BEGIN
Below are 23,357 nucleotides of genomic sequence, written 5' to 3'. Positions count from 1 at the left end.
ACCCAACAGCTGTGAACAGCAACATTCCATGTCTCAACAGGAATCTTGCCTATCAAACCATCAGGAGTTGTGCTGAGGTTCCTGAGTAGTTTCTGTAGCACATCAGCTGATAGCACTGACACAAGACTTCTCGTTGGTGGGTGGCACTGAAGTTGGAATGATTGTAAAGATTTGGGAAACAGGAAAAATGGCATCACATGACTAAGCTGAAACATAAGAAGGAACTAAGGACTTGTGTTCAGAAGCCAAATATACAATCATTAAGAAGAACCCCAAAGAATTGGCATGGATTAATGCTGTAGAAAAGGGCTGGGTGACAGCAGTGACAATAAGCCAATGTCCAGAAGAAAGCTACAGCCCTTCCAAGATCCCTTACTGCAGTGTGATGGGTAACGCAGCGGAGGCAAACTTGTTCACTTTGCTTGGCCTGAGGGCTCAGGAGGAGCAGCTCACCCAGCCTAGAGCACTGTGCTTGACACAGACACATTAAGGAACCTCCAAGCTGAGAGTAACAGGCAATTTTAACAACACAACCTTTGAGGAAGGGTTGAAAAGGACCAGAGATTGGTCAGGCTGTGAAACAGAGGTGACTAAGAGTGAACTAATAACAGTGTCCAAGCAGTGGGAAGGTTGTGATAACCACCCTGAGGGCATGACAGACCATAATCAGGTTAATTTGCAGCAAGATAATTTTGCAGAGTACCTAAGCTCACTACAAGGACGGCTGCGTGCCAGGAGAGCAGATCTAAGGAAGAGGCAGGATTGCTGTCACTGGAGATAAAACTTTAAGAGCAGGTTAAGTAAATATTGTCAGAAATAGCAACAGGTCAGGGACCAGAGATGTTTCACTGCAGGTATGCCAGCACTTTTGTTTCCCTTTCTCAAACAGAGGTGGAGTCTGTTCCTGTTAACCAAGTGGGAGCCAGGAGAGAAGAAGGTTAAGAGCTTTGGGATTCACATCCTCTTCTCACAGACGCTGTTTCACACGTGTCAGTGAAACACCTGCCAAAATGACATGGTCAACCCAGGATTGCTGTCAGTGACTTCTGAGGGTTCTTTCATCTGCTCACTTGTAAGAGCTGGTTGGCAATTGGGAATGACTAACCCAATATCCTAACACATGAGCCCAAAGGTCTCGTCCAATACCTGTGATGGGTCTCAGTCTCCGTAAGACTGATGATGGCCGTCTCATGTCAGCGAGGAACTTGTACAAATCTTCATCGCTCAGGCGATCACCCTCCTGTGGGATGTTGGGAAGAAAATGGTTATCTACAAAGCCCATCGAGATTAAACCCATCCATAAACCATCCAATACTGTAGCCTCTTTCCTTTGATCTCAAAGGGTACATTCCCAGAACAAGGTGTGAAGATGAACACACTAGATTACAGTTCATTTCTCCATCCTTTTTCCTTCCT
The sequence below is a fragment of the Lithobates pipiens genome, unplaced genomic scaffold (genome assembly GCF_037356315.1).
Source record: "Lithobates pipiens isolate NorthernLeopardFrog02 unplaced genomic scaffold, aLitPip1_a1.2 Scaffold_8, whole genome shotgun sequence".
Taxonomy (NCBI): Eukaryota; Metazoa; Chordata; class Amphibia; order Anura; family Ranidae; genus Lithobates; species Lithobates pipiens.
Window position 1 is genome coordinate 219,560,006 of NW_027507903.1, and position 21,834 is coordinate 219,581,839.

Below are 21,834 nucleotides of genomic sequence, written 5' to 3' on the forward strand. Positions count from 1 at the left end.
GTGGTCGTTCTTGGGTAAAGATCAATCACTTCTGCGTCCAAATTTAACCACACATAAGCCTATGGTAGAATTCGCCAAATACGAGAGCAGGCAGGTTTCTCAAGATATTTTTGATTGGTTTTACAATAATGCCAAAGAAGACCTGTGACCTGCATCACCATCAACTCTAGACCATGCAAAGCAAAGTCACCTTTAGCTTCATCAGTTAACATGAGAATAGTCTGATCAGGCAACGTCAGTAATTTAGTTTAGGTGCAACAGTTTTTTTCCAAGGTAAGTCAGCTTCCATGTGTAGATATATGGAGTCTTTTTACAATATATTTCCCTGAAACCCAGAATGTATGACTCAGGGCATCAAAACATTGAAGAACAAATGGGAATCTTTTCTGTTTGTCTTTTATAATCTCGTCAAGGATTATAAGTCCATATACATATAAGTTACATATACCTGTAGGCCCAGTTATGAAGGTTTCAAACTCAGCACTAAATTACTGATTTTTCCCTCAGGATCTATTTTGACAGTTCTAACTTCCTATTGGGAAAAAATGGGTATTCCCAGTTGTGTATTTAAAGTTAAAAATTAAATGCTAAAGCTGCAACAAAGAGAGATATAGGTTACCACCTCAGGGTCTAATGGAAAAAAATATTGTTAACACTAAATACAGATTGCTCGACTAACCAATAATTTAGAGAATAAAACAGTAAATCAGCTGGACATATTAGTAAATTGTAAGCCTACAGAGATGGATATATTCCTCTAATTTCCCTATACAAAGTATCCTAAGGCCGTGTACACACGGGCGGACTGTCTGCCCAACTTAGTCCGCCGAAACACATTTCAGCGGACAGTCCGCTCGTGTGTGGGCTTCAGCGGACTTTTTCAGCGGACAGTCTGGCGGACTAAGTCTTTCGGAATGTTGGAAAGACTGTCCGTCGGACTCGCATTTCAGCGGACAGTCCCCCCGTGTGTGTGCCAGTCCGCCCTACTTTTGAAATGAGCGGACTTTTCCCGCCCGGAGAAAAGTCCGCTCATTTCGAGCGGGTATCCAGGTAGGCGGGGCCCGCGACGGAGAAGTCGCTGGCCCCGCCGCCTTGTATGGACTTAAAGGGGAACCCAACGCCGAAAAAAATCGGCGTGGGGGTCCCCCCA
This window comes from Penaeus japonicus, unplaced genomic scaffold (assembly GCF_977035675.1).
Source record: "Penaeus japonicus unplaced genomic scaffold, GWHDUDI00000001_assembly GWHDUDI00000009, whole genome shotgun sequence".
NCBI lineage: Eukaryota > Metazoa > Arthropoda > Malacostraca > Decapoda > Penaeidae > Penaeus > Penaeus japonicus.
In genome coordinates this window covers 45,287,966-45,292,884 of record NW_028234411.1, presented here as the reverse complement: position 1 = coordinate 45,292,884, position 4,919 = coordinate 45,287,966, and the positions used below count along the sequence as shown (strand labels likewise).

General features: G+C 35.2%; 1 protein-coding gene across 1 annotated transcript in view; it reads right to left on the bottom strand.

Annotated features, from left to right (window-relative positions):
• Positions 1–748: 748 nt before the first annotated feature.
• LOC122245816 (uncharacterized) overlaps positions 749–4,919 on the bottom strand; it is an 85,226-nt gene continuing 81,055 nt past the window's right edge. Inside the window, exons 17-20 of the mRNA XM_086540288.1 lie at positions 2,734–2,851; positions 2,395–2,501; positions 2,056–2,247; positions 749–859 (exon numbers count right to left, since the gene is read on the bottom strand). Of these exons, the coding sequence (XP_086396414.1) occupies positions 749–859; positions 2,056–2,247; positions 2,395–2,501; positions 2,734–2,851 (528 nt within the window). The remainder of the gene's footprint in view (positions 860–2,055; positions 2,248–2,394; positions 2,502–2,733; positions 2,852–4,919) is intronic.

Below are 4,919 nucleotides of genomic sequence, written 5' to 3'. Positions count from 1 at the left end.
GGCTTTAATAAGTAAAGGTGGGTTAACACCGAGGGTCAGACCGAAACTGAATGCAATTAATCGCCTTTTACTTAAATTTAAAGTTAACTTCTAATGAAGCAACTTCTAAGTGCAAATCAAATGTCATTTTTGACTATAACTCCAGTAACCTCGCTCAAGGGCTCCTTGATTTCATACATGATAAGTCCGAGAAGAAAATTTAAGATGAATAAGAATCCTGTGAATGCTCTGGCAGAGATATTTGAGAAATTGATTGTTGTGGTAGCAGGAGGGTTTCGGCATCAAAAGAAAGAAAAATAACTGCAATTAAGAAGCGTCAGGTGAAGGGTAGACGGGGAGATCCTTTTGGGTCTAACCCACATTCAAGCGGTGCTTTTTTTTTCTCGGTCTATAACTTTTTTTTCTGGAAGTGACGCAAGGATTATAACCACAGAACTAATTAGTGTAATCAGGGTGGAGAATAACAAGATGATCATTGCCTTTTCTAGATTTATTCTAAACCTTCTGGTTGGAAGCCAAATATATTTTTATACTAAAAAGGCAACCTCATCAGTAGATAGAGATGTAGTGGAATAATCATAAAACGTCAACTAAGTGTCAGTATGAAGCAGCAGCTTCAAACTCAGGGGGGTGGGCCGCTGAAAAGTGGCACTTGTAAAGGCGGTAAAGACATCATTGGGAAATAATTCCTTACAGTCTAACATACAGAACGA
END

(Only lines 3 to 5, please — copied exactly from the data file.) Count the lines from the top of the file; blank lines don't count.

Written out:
The sequence below is a fragment of the Lithobates pipiens genome, unplaced genomic scaffold (genome assembly GCF_037356315.1).
Source record: "Lithobates pipiens isolate NorthernLeopardFrog02 unplaced genomic scaffold, aLitPip1_a1.2 Scaffold_8, whole genome shotgun sequence".
Taxonomy (NCBI): Eukaryota; Metazoa; Chordata; class Amphibia; order Anura; family Ranidae; genus Lithobates; species Lithobates pipiens.